Which is of course why he was spending the sunset hours at the local tavern with his small group of his and his large group of hangers-on, and why Eduan was here, haunting their small property as per normal. It was here that Eduan felt most comfortable, alone and walking amongst the dry scratchy grasses. Left to think ad observe the world as he saw fit.

Returning to his mindless task of steadying wood on the block before smashing it in two, he assessed what he still had to do and saw, yet again, that there was no possible way of finishing his task. Ignoring the sinking feeling in his gut he decided to cut his losses and get the finished wood into the shed before it became full night and along with it the increased chance of tripping.

It took him four trips back and forth to move all the firewood, during which time the sun became merely an orange glow on the western horizon. He looked to the East and saw a dark hue reaching up to meet the still pale sky. Jaron had better get home soon or there could be trouble.

The village had no official curfew, but anyone still outside after dark was certainly treated with suspicion. Eduan supposed it stemmed a farmer’s natural inclination to go to bed early in order to wake up at the crack of dawn the next day. They didn’t account for the jubilant youth, particularly those lead by Jaron. Finally, Eduan stumbled inside, and gave his first smile of the day. Orynn, his face lined and wrinkled, turned from where he had been preparing dinner, and smiled back.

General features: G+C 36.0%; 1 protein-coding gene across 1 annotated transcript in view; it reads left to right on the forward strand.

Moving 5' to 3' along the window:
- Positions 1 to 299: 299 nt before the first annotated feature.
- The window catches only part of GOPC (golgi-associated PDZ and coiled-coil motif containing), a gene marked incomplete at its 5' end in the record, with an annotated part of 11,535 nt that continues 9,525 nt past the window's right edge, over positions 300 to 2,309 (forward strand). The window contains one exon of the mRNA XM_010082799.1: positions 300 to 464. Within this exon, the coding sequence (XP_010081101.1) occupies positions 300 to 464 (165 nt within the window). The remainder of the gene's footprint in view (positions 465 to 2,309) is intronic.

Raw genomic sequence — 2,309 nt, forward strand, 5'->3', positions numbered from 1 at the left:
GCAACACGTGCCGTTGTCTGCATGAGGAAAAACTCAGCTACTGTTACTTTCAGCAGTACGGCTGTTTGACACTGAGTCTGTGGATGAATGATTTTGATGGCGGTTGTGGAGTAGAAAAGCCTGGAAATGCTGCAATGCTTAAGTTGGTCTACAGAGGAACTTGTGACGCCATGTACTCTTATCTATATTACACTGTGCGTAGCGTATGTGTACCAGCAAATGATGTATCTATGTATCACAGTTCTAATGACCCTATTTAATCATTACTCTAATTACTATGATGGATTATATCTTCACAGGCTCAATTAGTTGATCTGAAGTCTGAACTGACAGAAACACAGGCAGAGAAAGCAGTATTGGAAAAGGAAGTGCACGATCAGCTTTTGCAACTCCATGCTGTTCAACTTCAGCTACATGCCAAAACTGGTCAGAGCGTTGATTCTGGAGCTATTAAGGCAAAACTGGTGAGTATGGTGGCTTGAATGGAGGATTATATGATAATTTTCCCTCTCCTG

If one wanted to find where the boy’s coastal heritage came, they needed only to look at their Uncle Orynn. Although his hair had faded to white, and his skin to a near indiscernible hue, his blood became apparent his delicate features, his soft hands, his graceful way of moving. This was a man who had spent his life in Sarys, Pyron’s capital.

“You look tired, Eduan.”

“As do you, Uncle,” It was true. The village obtained all profit from the trade of crops with its larger coastal neighbours, where the soil was to infertile to grow food. With the drought that plagued them, that revenue was gone, and most had turned to mere subsistence farming.